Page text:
Neurology Kalispell MT

Try a wide variety of mental games, from crossword puzzles to computer games. Experts say seniors tend to do what they're good at over and over again. While that may improve proficiency, it doesn't form new neuronal connections or boost neurotransmitter production in the brain like new and diverse experiences do.

Robert Donald Schimpff, MD
(406) 755-2268
495 N Main St
Kalispell, MT
Specialties
Neurology
Gender
Male
Education
Medical School: Univ Of Fl Coll Of Med, Gainesville Fl 32610
Graduation Year: 1966

Data Provided by:
Robert D Schimpff
(406) 751-5666
202 Conway Dr
Kalispell, MT
Specialty
Neurology

Data Provided by:
Robert Franklin Hollis, MD
(406) 752-5170
1297 Burns Way Ste 4
Kalispell, MT
Specialties
Neurological Surgery
Gender
Male
Education
Medical School: Univ Of Il Coll Of Med, Chicago Il 60680
Graduation Year: 1992
Hospital
Hospital: Kalispell Regional Hospital, Kalispell, Mt

Data Provided by:
Dr.Bret Lindsay
(406) 752-5095
350 Heritage Way # 1300
Kalispell, MT
Gender
M
Education
Medical School: Univ Of Wa Sch Of Med
Year of Graduation: 1991
Speciality
Neurosurgeon
General Information
Accepting New Patients: Yes
RateMD Rating
5.0, out of 5 based on 4, reviews.

Data Provided by:
Douglas Lee Griffith, MD
(406) 752-5170
1297 Burns Way
Kalispell, MT
Specialties
Neurological Surgery
Gender
Male
Education
Medical School: Northwestern Univ Med Sch, Chicago Il 60611
Graduation Year: 1975

Data Provided by:
Patrick Burns
(406) 752-5095
200 Commons Way
Kalispell, MT
Specialty
Neurosurgery

Data Provided by:
Donald Stone
(406) 752-5095
200 Commons Way
Kalispell, MT
Specialty
Neurosurgery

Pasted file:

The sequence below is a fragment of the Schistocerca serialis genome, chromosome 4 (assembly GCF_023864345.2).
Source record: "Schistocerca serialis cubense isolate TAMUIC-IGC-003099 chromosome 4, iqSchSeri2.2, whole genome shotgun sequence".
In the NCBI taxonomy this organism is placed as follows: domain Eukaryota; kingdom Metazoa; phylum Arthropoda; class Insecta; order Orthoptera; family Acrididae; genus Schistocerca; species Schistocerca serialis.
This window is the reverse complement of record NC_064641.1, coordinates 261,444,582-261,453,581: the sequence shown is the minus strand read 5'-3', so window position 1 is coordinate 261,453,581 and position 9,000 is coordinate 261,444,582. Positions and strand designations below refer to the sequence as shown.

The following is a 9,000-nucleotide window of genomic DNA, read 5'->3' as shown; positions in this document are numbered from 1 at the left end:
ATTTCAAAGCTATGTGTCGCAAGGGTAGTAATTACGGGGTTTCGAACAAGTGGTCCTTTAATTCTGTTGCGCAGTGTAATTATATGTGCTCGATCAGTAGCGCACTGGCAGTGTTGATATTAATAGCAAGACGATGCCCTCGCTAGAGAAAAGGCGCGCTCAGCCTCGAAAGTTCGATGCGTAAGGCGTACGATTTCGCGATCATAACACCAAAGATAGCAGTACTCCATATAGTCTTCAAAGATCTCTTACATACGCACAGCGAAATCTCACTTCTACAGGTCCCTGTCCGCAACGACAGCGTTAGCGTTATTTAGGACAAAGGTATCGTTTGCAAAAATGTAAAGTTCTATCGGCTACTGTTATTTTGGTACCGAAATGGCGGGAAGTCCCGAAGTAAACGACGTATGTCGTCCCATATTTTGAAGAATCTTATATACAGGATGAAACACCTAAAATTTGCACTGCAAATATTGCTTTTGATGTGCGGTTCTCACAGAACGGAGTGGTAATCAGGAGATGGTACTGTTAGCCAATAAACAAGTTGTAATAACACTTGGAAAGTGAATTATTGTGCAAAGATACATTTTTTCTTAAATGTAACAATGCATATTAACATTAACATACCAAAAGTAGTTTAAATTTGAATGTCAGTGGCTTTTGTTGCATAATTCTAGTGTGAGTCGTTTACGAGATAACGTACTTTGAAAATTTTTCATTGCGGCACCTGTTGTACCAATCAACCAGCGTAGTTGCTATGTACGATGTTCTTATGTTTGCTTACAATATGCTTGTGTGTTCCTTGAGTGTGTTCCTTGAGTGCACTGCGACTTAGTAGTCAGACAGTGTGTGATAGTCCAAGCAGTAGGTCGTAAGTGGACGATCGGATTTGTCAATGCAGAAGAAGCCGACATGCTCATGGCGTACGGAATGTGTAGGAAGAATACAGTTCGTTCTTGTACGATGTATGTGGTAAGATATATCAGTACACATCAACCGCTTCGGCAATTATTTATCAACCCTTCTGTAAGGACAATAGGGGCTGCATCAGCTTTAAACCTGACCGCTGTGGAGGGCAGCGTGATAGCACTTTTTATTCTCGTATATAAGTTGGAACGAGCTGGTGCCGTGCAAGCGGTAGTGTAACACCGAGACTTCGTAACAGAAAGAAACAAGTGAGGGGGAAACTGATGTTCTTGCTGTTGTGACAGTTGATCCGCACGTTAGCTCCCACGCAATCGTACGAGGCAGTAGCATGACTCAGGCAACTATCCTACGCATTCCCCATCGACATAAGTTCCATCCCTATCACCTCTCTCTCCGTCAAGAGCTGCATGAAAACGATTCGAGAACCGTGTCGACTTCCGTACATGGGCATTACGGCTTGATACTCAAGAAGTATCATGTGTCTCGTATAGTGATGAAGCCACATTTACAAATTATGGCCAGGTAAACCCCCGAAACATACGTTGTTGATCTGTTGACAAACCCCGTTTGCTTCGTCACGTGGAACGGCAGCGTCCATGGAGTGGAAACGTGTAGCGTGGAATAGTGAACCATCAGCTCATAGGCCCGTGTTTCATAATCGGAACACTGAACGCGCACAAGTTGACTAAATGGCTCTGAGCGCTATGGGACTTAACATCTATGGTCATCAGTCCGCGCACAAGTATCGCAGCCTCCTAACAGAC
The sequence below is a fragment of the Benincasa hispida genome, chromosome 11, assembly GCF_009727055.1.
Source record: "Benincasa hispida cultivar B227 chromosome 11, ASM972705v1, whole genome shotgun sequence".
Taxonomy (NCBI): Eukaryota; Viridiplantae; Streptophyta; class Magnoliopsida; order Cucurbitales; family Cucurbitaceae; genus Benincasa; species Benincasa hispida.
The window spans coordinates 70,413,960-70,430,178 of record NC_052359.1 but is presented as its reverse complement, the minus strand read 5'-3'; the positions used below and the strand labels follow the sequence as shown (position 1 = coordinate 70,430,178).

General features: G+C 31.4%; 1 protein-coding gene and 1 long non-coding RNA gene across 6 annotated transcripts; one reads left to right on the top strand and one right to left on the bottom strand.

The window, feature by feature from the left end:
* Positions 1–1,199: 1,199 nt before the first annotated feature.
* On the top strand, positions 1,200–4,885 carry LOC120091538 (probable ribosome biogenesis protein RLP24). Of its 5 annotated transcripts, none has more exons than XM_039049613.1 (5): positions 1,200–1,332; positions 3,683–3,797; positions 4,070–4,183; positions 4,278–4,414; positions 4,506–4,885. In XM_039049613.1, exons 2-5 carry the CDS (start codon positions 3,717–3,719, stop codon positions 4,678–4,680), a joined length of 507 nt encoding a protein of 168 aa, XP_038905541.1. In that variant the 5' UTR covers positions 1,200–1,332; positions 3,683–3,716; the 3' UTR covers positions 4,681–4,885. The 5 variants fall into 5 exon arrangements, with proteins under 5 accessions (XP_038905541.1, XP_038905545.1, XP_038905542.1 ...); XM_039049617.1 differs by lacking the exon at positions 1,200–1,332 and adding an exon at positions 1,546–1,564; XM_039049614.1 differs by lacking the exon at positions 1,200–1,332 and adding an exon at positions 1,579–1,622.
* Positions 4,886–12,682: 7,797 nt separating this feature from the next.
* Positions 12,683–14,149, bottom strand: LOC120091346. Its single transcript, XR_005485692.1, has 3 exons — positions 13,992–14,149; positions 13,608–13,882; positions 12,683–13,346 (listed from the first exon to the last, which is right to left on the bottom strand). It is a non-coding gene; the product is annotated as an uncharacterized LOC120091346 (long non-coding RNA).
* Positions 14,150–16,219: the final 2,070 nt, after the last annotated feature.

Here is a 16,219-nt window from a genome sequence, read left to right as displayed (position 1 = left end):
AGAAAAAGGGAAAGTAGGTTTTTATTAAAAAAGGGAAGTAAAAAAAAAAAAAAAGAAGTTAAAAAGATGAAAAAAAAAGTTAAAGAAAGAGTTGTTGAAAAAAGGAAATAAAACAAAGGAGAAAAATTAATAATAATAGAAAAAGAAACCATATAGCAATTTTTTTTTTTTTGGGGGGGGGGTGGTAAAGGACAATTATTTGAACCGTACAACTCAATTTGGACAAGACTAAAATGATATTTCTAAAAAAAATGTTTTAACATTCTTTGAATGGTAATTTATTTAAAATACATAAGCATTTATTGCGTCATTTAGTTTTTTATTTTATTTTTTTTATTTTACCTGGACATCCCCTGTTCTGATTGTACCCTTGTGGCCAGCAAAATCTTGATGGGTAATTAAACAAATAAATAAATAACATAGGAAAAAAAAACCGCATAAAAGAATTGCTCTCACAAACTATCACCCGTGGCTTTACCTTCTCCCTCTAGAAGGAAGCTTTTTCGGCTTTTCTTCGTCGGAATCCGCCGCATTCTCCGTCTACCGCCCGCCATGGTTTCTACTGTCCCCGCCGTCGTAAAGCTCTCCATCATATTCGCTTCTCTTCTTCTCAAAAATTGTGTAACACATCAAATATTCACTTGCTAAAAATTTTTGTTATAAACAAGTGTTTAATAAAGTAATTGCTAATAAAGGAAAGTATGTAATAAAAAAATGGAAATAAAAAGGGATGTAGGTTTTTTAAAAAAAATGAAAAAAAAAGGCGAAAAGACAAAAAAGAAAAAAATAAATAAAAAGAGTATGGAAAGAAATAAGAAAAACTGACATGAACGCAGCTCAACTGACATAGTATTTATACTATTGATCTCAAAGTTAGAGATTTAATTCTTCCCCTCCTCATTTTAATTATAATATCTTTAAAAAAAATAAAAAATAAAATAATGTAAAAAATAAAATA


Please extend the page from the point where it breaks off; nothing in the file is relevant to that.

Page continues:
Data Provided by:
Richard C DeWey
(406) 752-5170
1297 Burns Way
Kalispell, MT
Specialty
Neurosurgery

Data Provided by:
Bret David Lindsay, MD
1297 Burns Way Ste 5
Kalispell, MT
Specialties
Neurology
Gender
Male
Education
Medical School: Univ Of Wa Sch Of Med, Seattle Wa 98195
Graduation Year: 1991

Data Provided by:
Patrick Joseph Burns, DO
(406) 752-5095
1297 Burns Way Ste 5
Kalispell, MT
Specialties
Neurology
Gender
Male
Education
Medical School: Philadelphia Coll Of Osteo Med, Philadelphia Pa 19131
Graduation Year: 1980

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7 Ways to Save Your Brain

Provided by: 

A 2009 Mayo Clinic study found that of 1,300 people ages 70 to 89, those that had regularly engaged in mentally challenging activities, such as reading, playing games, and doing crafts, in their 50s and early 60s were 40 percent less likely to develop memory loss than those who hadn’t. Follow these simple steps to stay sharp as you age.

Hone your manual skills: Learn a new instrument, start quilting, build a model airplane, or get going on those carpentry projects you’ve been putting off. Such activities not only help promote hand and finger dexterity, they also foster the development of new neural connections.

Learn one new word every day: This engages the brain’s language centers, frontal lobe, and memory circuits. “It’s like aerobics for your brain,” says George Washington University Neurology Professor Richard Restak, MD.

Challenge your short-term memory: Although iPhones and BlackBerries may be convenient, they have one downside: They’ve robbed us of the need to commit things to memory. Do it anyway. Memorize your grocery list, your friends’ phone numbers, the US presidents in order, every state’s capital city. As the saying goes, if you don’t use it, you lose it.

Mix it up: Try a wide variety of mental games, from crossword puzzles to computer games. Experts say seniors tend to do what they’re good at—over and over again. While that may improve proficiency, it doesn’t form new neuronal connections or boost neurotransmitter production in the brain like new and diverse experiences do.

Be friendly: Engage in social activities as much as possible. Multiple studies have shown that living a solo life can vastly increase your risk of dementia. One recent Swedish study of 2,000 men and women found that people living alone at age 50 had twice the risk of developing dementia 21 years later than those who were living with a partner in middle age.

Shut the TV off: Research shows that those who watch minimal TV are as much as 50 percent less likely to develop Alzheimer’s disease.

Keep working: Resist the temptation to retire early. A recent British study of 382 men found a significant association between later retirement and later onset of Alzheimer’s disease.

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